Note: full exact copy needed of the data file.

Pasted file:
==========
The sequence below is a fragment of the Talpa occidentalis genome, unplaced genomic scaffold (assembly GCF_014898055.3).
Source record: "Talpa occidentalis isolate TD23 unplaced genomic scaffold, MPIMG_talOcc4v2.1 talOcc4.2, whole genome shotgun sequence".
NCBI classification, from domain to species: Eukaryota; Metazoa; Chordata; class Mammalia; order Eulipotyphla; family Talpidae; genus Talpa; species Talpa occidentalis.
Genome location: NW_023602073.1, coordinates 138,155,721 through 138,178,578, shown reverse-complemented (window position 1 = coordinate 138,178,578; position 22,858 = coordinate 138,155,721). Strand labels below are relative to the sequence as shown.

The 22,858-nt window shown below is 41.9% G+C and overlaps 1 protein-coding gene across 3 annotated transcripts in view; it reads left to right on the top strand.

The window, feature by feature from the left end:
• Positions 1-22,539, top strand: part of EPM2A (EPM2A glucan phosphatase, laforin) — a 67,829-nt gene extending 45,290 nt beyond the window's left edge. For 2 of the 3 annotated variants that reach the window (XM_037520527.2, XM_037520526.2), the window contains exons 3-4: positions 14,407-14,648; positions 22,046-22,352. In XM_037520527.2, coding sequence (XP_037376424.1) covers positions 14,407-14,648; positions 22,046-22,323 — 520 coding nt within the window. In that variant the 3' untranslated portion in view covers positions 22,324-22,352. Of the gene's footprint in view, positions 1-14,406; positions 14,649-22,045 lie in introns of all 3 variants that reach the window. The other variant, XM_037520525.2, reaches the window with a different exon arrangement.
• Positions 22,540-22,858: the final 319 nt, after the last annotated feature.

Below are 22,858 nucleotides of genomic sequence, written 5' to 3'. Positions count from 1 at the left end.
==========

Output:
The sequence below is a fragment of the Talpa occidentalis genome, unplaced genomic scaffold (assembly GCF_014898055.3).
Source record: "Talpa occidentalis isolate TD23 unplaced genomic scaffold, MPIMG_talOcc4v2.1 talOcc4.2, whole genome shotgun sequence".
NCBI classification, from domain to species: Eukaryota; Metazoa; Chordata; class Mammalia; order Eulipotyphla; family Talpidae; genus Talpa; species Talpa occidentalis.
Genome location: NW_023602073.1, coordinates 138,155,721 through 138,178,578, shown reverse-complemented (window position 1 = coordinate 138,178,578; position 22,858 = coordinate 138,155,721). Strand labels below are relative to the sequence as shown.

The 22,858-nt window shown below is 41.9% G+C and overlaps 1 protein-coding gene across 3 annotated transcripts in view; it reads left to right on the top strand.

The window, feature by feature from the left end:
• Positions 1-22,539, top strand: part of EPM2A (EPM2A glucan phosphatase, laforin) — a 67,829-nt gene extending 45,290 nt beyond the window's left edge. For 2 of the 3 annotated variants that reach the window (XM_037520527.2, XM_037520526.2), the window contains exons 3-4: positions 14,407-14,648; positions 22,046-22,352. In XM_037520527.2, coding sequence (XP_037376424.1) covers positions 14,407-14,648; positions 22,046-22,323 — 520 coding nt within the window. In that variant the 3' untranslated portion in view covers positions 22,324-22,352. Of the gene's footprint in view, positions 1-14,406; positions 14,649-22,045 lie in introns of all 3 variants that reach the window. The other variant, XM_037520525.2, reaches the window with a different exon arrangement.
• Positions 22,540-22,858: the final 319 nt, after the last annotated feature.

Below are 22,858 nucleotides of genomic sequence, written 5' to 3'. Positions count from 1 at the left end.